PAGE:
What is the real reason businessmen need to travel by high speed train?

Our correspondent wonders why businessmen need to travel around the country by high speed train when they could simply use video conferencing.

It is difficult to understand why this scheme for a new high-speed railway slashing across the country was ever dreamed up, and even more difficult to understand why no-one thought better of it the morning after.

The important matter to consider is who and what it is supposed to cater for? Who are these 14,000 people per hour who wish to travel from London to Birmingham, and vice versa?

Even if there are businessmen so old-fashioned they see a need to travel from one place to the other instead of completing their business the modern way over the phone or by video conferencing, there surely cannot be that many of them.

Assuming Mr Old Fashioned Suit feels the need to travel to Birmingham, he will presumably do so early in the morning – which he could accomplish on the existing rail lines. Does he seriously need to get to Birmingham 20 minutes earlier – and then spend 20 minutes trying to cross the road?

Who are the people who will fill these massive trains later in the day?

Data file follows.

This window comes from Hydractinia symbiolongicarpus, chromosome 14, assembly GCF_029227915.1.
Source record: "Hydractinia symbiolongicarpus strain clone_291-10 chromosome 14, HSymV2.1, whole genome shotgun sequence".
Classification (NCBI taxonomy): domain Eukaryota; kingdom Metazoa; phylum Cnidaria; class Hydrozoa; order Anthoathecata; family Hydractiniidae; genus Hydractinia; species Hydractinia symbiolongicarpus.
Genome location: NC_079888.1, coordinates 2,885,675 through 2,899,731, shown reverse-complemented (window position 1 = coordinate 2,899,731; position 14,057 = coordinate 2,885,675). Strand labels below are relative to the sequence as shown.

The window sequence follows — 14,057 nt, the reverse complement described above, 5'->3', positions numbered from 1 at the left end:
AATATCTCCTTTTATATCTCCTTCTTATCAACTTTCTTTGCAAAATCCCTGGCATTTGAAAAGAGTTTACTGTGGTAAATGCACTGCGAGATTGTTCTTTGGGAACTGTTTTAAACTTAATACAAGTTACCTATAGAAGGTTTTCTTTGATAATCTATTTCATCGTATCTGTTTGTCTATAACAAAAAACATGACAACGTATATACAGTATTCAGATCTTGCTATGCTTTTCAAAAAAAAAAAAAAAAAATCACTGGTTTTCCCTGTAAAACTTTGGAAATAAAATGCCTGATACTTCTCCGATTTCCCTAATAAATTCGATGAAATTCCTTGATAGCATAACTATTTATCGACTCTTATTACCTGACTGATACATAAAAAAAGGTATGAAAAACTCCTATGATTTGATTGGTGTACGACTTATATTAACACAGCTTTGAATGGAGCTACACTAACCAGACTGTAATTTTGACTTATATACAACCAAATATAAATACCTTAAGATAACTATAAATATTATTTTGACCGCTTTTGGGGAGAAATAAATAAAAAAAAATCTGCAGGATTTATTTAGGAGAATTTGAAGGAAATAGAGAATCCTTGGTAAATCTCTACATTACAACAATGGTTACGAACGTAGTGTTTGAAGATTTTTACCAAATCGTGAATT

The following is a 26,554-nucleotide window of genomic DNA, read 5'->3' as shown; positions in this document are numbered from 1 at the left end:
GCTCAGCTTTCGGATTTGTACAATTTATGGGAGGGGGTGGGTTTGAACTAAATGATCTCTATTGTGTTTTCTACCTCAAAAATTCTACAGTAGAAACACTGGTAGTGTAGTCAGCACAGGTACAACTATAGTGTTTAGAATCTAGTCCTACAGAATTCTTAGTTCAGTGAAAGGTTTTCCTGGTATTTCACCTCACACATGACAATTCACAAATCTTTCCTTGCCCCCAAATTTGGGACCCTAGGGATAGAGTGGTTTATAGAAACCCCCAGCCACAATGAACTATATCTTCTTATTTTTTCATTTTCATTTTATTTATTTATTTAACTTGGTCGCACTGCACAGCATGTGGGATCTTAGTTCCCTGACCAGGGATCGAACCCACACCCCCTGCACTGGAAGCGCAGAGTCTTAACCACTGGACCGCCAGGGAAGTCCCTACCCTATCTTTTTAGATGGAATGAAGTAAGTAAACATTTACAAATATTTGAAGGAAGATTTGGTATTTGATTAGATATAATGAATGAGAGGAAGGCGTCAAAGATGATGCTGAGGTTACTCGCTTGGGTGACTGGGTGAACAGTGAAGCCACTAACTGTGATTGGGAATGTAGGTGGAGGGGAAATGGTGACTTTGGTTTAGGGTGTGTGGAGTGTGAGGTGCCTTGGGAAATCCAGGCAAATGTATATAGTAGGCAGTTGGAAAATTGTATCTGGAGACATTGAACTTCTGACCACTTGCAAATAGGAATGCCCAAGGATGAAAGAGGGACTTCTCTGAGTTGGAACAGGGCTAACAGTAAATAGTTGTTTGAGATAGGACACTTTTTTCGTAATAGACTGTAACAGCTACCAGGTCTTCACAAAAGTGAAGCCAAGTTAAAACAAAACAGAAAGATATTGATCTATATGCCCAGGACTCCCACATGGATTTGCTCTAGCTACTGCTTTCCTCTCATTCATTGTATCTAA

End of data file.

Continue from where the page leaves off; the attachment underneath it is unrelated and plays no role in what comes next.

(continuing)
Finding 140,000 persons, even for only 10 hours a day, is going to be rather difficult.

And unless these 140,000 old-fashioned suits come forward, day in, day out, the running of this monster train is not going to be economically viable – in which case, a minimum 17 billion is being wasted on something no one needs or wants.

There are very few reasons why businessmen actually need to travel nowadays.

Or is there a subtext to this?

If it is not for legitimate purposes they travel, is it for illegitimate ones?

Are there 140,000-plus old-fashioned suits who must get to Birmingham for an assignation with a lady? This is one of the few things which is not yet possible by conference link-up (unless anyone knows better).

Should the lives of residents in the Vale of Aylesbury be ruined and a blight cast on house owners for years to come, just for the illicit pleasures of the few?

All honour to David Lidington for sticking up for his constituents and for his principles.

As an intelligent man, he no doubt sees clearly the sheer daftness of the idea in the first place.

It is to be hoped that financial stringency will see this nutty idea abandoned and its originators sent for much-needed treatment.

Shirley James